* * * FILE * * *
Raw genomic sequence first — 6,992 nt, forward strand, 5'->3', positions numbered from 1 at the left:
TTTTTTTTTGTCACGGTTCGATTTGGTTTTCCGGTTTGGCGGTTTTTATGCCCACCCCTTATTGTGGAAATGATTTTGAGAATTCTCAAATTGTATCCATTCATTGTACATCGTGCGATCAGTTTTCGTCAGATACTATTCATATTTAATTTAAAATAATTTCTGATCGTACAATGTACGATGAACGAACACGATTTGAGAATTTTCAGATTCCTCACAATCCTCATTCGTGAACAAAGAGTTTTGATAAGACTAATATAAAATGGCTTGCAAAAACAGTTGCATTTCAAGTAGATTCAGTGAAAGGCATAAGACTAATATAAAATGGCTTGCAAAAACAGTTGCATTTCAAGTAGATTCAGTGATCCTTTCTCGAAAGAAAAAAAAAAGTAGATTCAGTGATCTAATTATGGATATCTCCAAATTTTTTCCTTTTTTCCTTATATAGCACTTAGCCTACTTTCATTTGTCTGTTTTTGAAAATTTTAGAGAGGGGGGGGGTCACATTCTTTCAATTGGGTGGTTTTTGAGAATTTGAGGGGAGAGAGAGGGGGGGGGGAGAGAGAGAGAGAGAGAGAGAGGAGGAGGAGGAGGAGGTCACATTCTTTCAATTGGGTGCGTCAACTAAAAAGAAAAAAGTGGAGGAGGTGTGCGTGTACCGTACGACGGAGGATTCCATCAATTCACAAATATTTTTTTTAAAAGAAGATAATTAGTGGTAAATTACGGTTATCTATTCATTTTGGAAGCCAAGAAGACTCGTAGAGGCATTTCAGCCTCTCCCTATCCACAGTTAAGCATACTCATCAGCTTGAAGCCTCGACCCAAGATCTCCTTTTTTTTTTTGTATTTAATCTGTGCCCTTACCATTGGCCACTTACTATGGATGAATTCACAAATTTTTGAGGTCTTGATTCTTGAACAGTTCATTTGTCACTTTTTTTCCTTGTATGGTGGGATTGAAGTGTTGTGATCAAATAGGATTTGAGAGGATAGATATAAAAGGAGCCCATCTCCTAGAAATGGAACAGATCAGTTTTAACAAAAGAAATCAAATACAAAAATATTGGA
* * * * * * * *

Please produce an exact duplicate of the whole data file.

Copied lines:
Raw genomic sequence first — 6,992 nt, forward strand, 5'->3', positions numbered from 1 at the left:
TTTTTTTTTGTCACGGTTCGATTTGGTTTTCCGGTTTGGCGGTTTTTATGCCCACCCCTTATTGTGGAAATGATTTTGAGAATTCTCAAATTGTATCCATTCATTGTACATCGTGCGATCAGTTTTCGTCAGATACTATTCATATTTAATTTAAAATAATTTCTGATCGTACAATGTACGATGAACGAACACGATTTGAGAATTTTCAGATTCCTCACAATCCTCATTCGTGAACAAAGAGTTTTGATAAGACTAATATAAAATGGCTTGCAAAAACAGTTGCATTTCAAGTAGATTCAGTGAAAGGCATAAGACTAATATAAAATGGCTTGCAAAAACAGTTGCATTTCAAGTAGATTCAGTGATCCTTTCTCGAAAGAAAAAAAAAAGTAGATTCAGTGATCTAATTATGGATATCTCCAAATTTTTTCCTTTTTTCCTTATATAGCACTTAGCCTACTTTCATTTGTCTGTTTTTGAAAATTTTAGAGAGGGGGGGGGTCACATTCTTTCAATTGGGTGGTTTTTGAGAATTTGAGGGGAGAGAGAGGGGGGGGGGAGAGAGAGAGAGAGAGAGAGAGGAGGAGGAGGAGGAGGTCACATTCTTTCAATTGGGTGCGTCAACTAAAAAGAAAAAAGTGGAGGAGGTGTGCGTGTACCGTACGACGGAGGATTCCATCAATTCACAAATATTTTTTTTAAAAGAAGATAATTAGTGGTAAATTACGGTTATCTATTCATTTTGGAAGCCAAGAAGACTCGTAGAGGCATTTCAGCCTCTCCCTATCCACAGTTAAGCATACTCATCAGCTTGAAGCCTCGACCCAAGATCTCCTTTTTTTTTTTGTATTTAATCTGTGCCCTTACCATTGGCCACTTACTATGGATGAATTCACAAATTTTTGAGGTCTTGATTCTTGAACAGTTCATTTGTCACTTTTTTTCCTTGTATGGTGGGATTGAAGTGTTGTGATCAAATAGGATTTGAGAGGATAGATATAAAAGGAGCCCATCTCCTAGAAATGGAACAGATCAGTTTTAACAAAAGAAATCAAATACAAAAATATTGGA